« Reply #1020 on: October 22, 2016, 01:48:43 AM »

My question...is black sheeting really cheaper than green? It may be, but if they cut back the amount of black ordered...or change vendors?

Yes, black is cheaper than green.
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jbnv

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Re: Louisiana
« Reply #1021 on: October 22, 2016, 06:42:48 PM »

If all of the signs are made in the shop in Baton Rouge, why is there so much fluctuation among state-highway shields?

Each district decides on the appearance of its signs.

Then people in certain districts need to be slapped. (Such as whoever in Baton Rouge decided to put a wide gap in between digits.)

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cjk374

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Re: Louisiana
« Reply #1022 on: October 27, 2016, 04:46:38 PM »

Texas goal posts have made their way to north Louisiana. Is this the first time ever or just my first time seeing it?

20161027_143015 by Jess Kilgore, on Flickr
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jbnv

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Re: Louisiana
« Reply #1023 on: October 28, 2016, 08:10:20 AM »

Not the first altogether (example), but maybe the first in north Louisiana.
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Re: Louisiana
« Reply #1024 on: November 03, 2016, 09:17:52 PM »

I am making a spreadsheet of all the Louisiana state highways and their distances to see how much I have traveled within the state. I'm using a combination of the state log posted on aaroads and the Wikipedia list because parts of that seem to be more updated as I compare highway mileage on Google maps.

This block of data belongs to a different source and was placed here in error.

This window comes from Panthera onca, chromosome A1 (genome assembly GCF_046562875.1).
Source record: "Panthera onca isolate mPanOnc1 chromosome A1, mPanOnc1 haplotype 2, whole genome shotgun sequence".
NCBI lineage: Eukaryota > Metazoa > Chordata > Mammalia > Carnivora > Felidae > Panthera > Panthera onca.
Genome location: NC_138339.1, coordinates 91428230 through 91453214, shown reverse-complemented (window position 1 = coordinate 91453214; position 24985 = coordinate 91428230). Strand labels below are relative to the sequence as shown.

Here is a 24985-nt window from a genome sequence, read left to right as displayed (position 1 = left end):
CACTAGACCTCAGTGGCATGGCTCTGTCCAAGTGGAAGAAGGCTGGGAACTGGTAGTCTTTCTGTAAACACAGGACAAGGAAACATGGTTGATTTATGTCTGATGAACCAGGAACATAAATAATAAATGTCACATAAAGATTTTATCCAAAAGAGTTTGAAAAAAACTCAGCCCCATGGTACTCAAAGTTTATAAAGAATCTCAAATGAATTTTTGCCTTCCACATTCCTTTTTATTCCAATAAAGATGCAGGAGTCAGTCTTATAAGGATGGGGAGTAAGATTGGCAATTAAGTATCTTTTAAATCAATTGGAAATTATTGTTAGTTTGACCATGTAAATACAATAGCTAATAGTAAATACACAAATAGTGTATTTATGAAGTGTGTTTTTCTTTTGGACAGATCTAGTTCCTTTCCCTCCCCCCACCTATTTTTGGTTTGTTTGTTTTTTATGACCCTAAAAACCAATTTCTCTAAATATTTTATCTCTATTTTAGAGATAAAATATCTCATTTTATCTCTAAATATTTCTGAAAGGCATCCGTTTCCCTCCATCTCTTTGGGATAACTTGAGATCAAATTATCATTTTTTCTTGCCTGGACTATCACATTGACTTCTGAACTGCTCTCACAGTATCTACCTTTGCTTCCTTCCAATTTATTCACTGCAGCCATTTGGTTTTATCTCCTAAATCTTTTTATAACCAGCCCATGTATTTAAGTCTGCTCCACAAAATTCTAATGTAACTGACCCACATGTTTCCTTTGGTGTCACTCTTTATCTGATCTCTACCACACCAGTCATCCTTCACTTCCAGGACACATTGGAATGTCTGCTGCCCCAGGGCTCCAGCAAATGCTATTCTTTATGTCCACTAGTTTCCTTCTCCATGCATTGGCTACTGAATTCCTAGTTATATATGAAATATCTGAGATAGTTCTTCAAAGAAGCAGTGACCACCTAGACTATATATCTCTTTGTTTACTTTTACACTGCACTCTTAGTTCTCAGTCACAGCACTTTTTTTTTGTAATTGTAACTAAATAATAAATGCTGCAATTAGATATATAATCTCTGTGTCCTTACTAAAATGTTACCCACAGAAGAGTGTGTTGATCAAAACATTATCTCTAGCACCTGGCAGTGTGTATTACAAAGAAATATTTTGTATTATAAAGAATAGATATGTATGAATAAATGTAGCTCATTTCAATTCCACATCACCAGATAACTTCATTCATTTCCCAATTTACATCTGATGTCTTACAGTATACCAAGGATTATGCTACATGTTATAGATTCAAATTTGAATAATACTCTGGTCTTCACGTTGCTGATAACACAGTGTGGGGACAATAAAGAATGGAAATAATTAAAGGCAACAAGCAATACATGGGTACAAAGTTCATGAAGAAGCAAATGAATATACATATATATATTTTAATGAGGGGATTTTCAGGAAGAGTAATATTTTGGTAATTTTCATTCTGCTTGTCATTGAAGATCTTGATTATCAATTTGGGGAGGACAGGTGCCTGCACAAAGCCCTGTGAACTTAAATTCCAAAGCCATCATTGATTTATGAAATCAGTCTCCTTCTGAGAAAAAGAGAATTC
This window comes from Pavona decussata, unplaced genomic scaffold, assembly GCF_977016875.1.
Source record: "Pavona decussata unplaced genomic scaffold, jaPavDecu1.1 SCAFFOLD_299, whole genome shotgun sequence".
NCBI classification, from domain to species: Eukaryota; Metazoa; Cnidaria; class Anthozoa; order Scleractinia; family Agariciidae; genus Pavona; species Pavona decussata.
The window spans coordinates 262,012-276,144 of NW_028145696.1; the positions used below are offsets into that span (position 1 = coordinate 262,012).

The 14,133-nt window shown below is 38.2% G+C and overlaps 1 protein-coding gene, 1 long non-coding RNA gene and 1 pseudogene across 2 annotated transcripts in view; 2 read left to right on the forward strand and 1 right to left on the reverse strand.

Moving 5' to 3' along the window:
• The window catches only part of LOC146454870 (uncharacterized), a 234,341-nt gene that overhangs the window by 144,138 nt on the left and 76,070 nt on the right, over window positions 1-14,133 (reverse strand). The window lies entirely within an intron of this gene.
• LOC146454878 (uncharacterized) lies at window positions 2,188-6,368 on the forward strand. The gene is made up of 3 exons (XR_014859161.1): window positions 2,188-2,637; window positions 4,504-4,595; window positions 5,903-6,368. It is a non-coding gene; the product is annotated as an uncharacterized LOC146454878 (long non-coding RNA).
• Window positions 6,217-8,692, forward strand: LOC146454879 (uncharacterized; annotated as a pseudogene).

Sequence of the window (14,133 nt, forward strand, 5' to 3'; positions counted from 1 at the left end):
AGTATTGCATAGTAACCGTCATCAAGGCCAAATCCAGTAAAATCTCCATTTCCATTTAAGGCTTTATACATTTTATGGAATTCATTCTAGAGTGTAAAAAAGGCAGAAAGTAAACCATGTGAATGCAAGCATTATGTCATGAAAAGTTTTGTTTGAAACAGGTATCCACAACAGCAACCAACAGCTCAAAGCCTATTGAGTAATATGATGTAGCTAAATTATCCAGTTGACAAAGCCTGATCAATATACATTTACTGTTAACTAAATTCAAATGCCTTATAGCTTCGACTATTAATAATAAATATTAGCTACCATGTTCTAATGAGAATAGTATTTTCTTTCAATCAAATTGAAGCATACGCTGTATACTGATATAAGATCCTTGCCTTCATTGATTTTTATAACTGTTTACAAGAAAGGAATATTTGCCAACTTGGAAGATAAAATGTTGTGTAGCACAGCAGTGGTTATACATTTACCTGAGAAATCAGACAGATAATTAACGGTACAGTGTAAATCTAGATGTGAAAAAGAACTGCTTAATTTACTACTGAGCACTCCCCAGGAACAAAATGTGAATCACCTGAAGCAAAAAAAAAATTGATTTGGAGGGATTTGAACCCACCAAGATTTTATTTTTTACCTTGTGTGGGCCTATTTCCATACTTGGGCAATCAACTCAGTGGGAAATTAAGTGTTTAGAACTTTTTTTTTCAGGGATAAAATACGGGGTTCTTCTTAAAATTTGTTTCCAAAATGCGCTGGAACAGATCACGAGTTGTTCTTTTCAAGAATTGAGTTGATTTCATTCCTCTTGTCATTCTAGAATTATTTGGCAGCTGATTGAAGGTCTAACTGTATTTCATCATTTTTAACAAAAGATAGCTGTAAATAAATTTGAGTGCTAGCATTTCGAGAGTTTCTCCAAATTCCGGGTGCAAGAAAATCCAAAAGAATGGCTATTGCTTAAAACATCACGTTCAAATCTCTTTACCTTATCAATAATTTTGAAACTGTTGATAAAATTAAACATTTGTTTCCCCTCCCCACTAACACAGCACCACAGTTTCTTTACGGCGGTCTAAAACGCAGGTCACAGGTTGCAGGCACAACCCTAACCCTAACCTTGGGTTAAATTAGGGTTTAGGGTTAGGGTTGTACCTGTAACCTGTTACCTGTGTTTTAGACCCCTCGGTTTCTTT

Can any of the other Louisianians tell me anything about LA 182-2? It's on the Wikipedia page but with no descriptions. I know about 182-1, but I'm trying to figure out if 182-2 exists or if it is a proposed route.

I know from experience that the mileage for LA 15 is incorrect on the AARoads log, which says that the mileage is 264.56.  Wikipedia says 194.52, which is accurate from what I remember when I drove it and checked it on Google maps.  I have my own spreadsheet like the one you mention, but only with state routes I have clinched.  I usually just used the AARoads log mileage though, unless it was obviously incorrect.

I am not aware of any hyphenated routes for LA 182.  Where is LA 182-1?  If I discover 182-2 I will let you know.